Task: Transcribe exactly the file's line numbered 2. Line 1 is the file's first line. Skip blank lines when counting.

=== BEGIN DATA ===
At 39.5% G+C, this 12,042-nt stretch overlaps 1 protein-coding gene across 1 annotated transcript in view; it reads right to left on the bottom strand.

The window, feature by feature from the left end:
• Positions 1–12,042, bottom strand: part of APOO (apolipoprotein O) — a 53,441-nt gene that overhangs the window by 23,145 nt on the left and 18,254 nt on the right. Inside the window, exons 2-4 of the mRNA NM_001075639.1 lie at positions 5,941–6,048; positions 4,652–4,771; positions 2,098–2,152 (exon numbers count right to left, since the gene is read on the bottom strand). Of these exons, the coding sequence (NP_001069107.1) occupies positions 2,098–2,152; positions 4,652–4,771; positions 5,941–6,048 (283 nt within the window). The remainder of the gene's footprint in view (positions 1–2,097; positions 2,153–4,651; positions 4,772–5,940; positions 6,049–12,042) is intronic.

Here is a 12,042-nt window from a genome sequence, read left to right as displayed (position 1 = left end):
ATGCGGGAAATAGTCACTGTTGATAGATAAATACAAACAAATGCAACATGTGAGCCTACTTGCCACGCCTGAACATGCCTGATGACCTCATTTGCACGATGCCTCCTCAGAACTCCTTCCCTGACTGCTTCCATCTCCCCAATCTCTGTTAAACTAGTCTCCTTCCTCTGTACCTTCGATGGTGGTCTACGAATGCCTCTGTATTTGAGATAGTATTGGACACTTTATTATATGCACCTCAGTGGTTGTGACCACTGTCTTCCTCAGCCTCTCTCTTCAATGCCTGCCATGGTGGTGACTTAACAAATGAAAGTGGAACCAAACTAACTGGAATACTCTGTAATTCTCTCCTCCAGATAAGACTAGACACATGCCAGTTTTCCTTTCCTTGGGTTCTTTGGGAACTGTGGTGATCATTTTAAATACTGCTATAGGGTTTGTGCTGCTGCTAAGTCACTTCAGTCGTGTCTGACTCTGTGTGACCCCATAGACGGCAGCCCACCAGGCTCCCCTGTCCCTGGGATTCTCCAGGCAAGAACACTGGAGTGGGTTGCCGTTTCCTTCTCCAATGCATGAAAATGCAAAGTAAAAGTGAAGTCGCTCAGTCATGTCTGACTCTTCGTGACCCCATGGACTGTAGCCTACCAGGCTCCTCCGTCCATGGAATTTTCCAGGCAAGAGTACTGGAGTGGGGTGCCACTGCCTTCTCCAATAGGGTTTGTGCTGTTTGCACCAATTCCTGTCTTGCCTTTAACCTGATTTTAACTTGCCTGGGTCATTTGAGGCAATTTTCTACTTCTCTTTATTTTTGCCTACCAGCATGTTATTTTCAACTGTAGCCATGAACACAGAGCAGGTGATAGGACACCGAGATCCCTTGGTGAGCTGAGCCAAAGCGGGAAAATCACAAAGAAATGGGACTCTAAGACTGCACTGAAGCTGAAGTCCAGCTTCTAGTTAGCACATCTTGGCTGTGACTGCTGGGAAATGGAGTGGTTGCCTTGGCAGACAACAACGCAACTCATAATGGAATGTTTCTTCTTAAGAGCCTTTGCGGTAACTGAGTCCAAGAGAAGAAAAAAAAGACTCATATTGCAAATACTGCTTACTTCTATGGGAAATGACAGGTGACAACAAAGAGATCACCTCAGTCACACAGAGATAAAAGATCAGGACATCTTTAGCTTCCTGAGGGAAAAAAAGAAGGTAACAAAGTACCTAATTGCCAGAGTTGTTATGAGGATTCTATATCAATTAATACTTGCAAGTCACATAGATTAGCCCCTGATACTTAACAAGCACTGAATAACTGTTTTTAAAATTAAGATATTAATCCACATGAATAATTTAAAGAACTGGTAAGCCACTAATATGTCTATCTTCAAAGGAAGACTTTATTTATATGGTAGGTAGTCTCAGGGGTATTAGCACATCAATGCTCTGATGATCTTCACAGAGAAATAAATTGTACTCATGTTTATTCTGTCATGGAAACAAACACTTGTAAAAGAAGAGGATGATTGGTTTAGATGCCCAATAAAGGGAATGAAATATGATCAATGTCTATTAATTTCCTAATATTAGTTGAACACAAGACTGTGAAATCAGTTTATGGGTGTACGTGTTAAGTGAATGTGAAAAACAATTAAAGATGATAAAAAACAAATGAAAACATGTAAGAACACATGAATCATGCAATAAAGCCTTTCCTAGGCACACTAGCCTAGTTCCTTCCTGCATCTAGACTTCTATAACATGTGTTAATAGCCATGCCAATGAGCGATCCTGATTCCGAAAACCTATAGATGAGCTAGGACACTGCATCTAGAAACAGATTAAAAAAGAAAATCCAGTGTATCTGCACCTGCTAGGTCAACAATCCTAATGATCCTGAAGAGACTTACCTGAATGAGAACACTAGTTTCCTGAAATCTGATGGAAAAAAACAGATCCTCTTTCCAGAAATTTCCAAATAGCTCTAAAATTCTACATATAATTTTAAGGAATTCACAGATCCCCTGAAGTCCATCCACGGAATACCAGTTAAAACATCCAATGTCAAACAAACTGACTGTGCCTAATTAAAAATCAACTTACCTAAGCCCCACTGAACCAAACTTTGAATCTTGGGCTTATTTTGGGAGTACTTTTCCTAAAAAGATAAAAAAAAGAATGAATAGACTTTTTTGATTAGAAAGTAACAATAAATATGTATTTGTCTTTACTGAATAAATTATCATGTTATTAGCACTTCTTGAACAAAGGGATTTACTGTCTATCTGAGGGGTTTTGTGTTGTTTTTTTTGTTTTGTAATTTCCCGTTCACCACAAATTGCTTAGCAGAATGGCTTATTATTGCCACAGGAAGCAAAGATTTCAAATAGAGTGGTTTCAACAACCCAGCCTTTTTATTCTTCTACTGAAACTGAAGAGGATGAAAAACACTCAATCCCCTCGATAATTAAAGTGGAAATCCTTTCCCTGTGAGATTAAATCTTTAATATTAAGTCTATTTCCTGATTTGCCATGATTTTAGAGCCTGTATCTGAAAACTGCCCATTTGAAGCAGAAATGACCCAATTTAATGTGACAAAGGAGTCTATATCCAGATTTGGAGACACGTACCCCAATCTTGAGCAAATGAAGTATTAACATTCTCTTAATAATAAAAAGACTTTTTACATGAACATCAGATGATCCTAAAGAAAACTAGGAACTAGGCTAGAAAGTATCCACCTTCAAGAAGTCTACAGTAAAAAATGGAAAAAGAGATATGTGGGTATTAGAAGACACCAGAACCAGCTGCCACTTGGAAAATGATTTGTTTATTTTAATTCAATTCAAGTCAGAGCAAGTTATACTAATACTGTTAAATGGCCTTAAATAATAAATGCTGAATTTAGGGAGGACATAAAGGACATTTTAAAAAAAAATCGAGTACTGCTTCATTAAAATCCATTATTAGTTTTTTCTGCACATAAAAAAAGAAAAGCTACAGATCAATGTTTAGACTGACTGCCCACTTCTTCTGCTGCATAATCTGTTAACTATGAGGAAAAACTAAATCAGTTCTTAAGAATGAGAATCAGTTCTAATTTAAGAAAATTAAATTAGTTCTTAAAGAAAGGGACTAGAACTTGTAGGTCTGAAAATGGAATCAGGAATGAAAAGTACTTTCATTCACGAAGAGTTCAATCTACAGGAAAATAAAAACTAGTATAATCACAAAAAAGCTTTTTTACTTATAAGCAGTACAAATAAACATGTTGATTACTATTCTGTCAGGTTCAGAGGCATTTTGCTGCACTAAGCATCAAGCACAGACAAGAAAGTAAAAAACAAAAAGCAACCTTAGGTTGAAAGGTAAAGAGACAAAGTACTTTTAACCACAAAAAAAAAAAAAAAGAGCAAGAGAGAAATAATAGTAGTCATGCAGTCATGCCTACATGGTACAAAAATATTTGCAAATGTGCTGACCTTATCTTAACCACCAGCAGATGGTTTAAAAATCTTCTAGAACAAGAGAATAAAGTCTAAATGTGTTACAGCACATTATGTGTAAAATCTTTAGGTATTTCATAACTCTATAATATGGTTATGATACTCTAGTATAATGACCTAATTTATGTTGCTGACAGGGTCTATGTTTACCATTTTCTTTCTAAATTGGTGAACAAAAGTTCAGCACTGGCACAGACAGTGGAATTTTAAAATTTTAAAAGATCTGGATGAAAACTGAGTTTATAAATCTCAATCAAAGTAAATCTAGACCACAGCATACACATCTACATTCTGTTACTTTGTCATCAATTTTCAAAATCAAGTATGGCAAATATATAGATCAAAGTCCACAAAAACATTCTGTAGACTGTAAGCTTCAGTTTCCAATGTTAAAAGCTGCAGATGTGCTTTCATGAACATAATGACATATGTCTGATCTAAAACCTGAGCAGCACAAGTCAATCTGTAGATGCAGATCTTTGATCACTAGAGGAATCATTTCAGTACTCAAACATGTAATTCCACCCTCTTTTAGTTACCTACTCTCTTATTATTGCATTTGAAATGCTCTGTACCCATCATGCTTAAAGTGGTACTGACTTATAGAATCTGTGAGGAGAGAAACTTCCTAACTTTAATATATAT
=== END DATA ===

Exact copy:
The window, feature by feature from the left end: